Sunday, 24 November 2013

An Aspergirl reviewing an ebook about an Asperboy

I have just read a really interesting ebook about a mother finding out her son has Asperger's Syndrome and how her and her family coped with bringing him up. The book is called 'David's Gift - Asperger's Syndrome' and is by Sally Thibault (I think that's how it's spelt). It is a memoir based on her life of finding out her son, David, has Asperger's and how her and her family coped with it as he got older. At home, at schools and colleges. Reading it, a few things struck me that were how I cope with it. Here are the things:

1. When David had to think, he went into their garden and walked round their tree. Connecting with nature. I have found this does help me when I start to get a sensory overload. The air and space frees my mind and calms me down. This piece of the book has given me the idea for an article I want to write about how nature can  help sensory issues. Still finding a magazine who might want such an article.

2. When David had a project to do that he liked, he concentrated and focussed on it with intent. I know I do that. This is one that that Aspies are good at, as I have already mentioned in blogs and videos.

3. This focus on something that you like can get good results with jobs that interest you. In the book, Sally tells us that David is now wanting a job to do with videos and computers, something he is really interested in. For me, that would me writing and marketing. Both which I know I focus on when I am doing it. I know with writing, when I start to get into the flow, I don't want to be interrupted (maybe that could be the same for all writers).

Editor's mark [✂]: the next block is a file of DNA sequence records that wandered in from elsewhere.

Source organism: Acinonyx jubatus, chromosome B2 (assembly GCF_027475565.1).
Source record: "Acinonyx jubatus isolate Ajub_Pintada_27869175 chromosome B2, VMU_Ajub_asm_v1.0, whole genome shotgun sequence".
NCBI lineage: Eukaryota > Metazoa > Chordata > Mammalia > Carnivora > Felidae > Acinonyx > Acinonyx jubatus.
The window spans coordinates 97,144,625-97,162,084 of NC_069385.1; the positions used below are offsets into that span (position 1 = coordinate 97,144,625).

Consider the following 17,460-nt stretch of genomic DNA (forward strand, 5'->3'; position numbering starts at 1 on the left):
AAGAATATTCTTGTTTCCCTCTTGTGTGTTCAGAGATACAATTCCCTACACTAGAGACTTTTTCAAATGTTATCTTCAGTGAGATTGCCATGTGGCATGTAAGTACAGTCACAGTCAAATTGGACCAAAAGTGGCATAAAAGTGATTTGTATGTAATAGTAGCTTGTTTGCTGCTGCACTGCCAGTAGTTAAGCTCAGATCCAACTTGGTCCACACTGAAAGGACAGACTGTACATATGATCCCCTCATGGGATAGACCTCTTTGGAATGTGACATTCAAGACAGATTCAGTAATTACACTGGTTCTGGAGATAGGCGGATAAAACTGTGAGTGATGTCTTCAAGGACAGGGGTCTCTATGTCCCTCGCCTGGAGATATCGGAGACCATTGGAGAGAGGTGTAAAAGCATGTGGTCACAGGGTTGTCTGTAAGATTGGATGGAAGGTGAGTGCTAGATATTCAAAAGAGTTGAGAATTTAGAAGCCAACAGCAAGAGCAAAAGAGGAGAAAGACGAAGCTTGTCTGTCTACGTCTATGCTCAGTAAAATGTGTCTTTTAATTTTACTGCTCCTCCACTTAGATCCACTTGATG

All in all, this was a really interesting book for me to read. From personal experience and my memories of my own childhood, I feel that boys with Asperger's react differently to things than girls with Asperger's do. Please correct me if I am wrong.

If you have Asperger's or a child with Asperger's, I recommend you read this book.

1 comment:

cat jones said...

Hi Julie,
sounds like this could be an interesting and useful read for me. The 'Asperboy' I work with spends time in the garden so your comments were rather illuminating.
see u soon!